1999 NCC News ArchivesCWS Staffer Returns From Global Ecumenical Visit To Kosovo
July 13, 1999, NEW YORK An ecumenical delegation to Kosovo June 24-July 5 returned determined to continue humanitarian assistance to all in need and to help lay the foundation for peaceful co-existence of ethnic Albanians, Serbs and Gypsies in Kosovo.
"United Nations and other humanitarian organizations meet daily to coordinate their response in a situation that is changing rapidly" as refugees return home en masse, reported Linda Hartke of Church World Service, the only North American in the eight-member delegation.
Church World Service, the humanitarian response ministry of the (U.S.) National Council of Churches, expects its aid in the region to reach $3.4 million by the end of the summer.
"What most struck our delegation is there's a new round of ethnic cleansing going on in Kosovo as returning ethnic Albanians find their homes destroyed and family and friends dead or missing," she said. "One thing is clear -- need is need wherever it exists, and victims of ethnic cleansing are victims wherever they are."
The delegation traveled to Pristina, Gracanica, Suva Reka, Prizren, Djakovica, Pec, and Mitrovica -- seeing first hand the destruction wrought by Serbian paramilitary and military forces. Included in its recommendations, the delegation has called for greater international support for the International Criminal Tribunal for the former Yugoslavia and a clear mandate for KFOR and UN personnel to apprehend and bring to justice persons who committed war crimes.
The visit was organized jointly by the World Council of Churches and Conference of European Churches, in consultation with the Serbian Patriarchate in Belgrade, the WCC's member church in the region.
The delegation explored at every turn "the possibilities for mediation and civil conflict transformation," and reported that "the response was, however, that it would be much too early to think about initiatives to this effect."
Commented Ms. Hartke, "We saw clearly that the trauma is still too fresh for people to think or talk about reconciliation." Nevertheless, the delegation encouraged "those faith-based organizations which have experience in this field to jointly explore possibilities in the mid-term future."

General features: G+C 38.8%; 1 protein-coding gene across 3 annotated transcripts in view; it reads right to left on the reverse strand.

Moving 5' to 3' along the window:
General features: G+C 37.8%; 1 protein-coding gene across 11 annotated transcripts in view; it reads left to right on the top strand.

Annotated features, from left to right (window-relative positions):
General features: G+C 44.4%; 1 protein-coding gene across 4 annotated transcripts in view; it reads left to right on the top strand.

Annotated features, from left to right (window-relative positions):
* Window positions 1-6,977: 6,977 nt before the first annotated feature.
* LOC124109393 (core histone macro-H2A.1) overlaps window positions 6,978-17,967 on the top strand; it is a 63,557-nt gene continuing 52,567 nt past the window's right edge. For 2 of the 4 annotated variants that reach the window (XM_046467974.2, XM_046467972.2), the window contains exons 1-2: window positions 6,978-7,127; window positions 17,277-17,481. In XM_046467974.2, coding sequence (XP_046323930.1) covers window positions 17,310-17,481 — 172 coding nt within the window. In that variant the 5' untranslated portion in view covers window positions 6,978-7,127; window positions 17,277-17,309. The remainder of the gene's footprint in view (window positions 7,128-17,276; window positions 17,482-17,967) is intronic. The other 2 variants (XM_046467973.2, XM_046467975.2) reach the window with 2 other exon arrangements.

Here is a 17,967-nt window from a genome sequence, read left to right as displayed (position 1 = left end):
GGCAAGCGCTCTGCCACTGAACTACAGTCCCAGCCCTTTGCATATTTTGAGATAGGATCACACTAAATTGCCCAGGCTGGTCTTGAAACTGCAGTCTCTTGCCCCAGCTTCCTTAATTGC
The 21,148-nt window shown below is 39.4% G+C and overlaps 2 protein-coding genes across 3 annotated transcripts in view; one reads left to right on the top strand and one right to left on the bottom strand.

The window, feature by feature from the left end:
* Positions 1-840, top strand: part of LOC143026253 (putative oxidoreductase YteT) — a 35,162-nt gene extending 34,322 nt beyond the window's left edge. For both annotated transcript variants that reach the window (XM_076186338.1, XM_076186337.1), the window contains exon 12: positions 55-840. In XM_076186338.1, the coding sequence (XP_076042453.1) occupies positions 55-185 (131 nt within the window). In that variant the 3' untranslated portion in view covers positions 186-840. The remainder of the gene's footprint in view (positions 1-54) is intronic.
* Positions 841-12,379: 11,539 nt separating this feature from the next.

In the meantime, the delegation recommended, the number of KFOR troops originally planned (50,000+) should be fully deployed; the civilian police force must immediately be oriented, trained and put to work across Kosovo; small arms must be demobilized, and KFOR and United Nations civil administration mandates which guarantee the security of ethnic minorities and all citizens must be made explicit.
"Advocacy for the rights of Serbs and other ethnic minorities as well as maintaining a multi-ethnic and diverse Kosovo is critical," the delegation resolved. A civil administration must be established and a civil society rebuilt as soon as possible.
Action by Churches Together (ACT), an international ecumenical humanitarian assistance consortium of which CWS is a member, had an assessment team in the region at the same time as the WCC/CEC delegation, Ms. Hartke reported.
"We were charged with strengthening first-hand contacts with the churches in the region and gathering information on the present situation in Kosovo, with a special focus on the security and rights of all peoples in the region, the nature of the planned civil administration and future long-term ecumenical action," she said. "The ACT team was looking at specific needs on a village by village basis -- numbers of homes destroyed, food security, presence of landmines, and so forth and will issue its revised Kosovo appeal shortly."
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